A friend’s Insta-story reminded me that March 30 this year was not only Good Friday, but also the beginning of the observance period for the Chinese tomb-sweeping festival known as Qingming (清明). The coincidence of two religious festivals, each revolving around different ways of honouring the deceased, struck me deeply. And so, I was drawn to discover how each of these groups would experience the same day in their distinct ways.
After my previous discovery of St Joseph’s Church, I yearned to be able to have a glimpse of the inside. At the same time, there was something impressively ornate about the building that almost deterred me from going in – a sense, I’d say, that I might be intruding on something sacred. But on a rainy Thursday I found myself standing outside a side door left ajar that led into the main sanctuary. I carefully shook my umbrella dry on the steps outside (I was too afraid of accidentally dirtying the floor), and walked in.
Immediately, I found myself swallowed by a vast quiet. The rain that had gotten onto my bag and clothes suddenly seemed immaterial, and I was seized by a burst of awe. Stretching before me were rows of pews of deep, dark polished wood that culminated in a massive alcove at the front of the hall, from which gazed the likenesses of various saints from within altars or the fronts of stained-glass windows. There were no services or Mass at the time I arrived, but instead quiet human activity bubbled from a group of church members putting up wreaths next to the windows. A solitary man knelt before a small golden side altar, silently crossing himself. Gingerly, I walked down the length of hall, fearful to touch anything or to go too near the icons of the Virgin Mary nearer the front. Though dark rain clouds were gathering outside the church, the area felt suffused with a regal levity. Perhaps it was the tall domed ceiling, or the flowing intricate architecture adorning the windows, or the images of saints that appeared to peer down on worshippers from their perches in nooks set within the pillars. In spite of myself, I felt a massive sense of reverence.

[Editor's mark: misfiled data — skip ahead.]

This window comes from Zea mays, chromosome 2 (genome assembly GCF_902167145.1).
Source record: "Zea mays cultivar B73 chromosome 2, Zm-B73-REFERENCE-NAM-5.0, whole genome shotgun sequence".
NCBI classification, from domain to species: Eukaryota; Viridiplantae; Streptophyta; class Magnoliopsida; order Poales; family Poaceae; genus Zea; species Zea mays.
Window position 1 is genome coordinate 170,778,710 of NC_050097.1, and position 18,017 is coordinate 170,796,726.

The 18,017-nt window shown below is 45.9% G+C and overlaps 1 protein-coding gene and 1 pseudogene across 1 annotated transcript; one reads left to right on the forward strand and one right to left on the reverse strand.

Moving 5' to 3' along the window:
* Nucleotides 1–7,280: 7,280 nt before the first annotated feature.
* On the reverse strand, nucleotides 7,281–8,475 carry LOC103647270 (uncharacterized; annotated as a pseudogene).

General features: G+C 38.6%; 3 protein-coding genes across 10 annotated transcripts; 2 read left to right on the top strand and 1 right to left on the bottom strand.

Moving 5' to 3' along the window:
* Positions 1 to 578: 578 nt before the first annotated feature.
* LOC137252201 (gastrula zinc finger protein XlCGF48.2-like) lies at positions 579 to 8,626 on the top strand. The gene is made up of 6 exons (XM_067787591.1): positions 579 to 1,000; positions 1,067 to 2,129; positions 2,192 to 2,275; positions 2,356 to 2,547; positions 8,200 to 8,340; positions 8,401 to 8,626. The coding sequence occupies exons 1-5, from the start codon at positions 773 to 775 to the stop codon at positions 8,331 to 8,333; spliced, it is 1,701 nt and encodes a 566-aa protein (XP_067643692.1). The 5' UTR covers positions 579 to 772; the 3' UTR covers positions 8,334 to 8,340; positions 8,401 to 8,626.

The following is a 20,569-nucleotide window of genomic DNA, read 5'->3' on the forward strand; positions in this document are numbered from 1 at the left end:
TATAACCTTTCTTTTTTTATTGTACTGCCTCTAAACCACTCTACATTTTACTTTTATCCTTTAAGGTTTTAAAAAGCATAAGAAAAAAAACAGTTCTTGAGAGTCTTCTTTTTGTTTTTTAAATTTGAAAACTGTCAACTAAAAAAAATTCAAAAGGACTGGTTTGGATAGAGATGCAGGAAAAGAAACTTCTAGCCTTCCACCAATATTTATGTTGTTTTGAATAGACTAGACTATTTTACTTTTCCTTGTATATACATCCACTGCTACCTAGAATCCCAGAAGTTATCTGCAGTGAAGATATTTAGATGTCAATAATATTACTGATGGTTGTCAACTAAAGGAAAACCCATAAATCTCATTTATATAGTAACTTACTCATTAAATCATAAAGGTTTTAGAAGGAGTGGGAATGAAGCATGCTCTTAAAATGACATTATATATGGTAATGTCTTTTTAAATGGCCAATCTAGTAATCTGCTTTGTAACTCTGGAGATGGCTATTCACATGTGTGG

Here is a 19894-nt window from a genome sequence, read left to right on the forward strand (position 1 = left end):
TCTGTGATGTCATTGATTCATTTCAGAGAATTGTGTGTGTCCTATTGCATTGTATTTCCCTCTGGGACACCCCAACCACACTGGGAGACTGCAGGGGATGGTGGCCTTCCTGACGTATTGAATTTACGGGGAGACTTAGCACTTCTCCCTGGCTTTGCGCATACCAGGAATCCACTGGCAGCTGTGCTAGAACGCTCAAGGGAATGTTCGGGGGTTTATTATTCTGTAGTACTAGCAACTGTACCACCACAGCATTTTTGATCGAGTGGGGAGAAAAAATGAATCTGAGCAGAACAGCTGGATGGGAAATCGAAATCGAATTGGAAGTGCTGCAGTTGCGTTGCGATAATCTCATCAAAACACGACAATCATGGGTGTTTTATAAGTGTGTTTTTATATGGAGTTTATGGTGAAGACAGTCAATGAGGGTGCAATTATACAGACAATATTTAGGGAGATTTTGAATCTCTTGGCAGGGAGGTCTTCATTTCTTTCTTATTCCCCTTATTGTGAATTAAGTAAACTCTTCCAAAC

Later that day I was warned by a gruff caretaker not to ‘take too many photos’, and my own timidity has also made me refrain from taking as many as I’d normally have liked. Part of me was bursting with questions – about the architecture, the history of the church, and the people that still fill its halls now and then. But the dignity of the building arrested me; a dignity untarnished by its location just a stone’s throw away from a cluster of bustling shopping malls. For now, I will be content to sit and look around me, breathing in the dust of history and enjoying its quiet nobility.
On my way out from the Central Library, I’d always noticed the spires of a cathedral rise up amid the familiar jumble of other urban buildings, interjecting the sky-scape with its curious domed spires. Unable to restrain my curiosity any further, I decided to go across the road to take a look. Though its entrance was hidden from road level by a thicket of bushes, its ornate facade looked even more impressive from close-up, and I was pleasantly surprised by the wealth of history I discovered behinds its gates.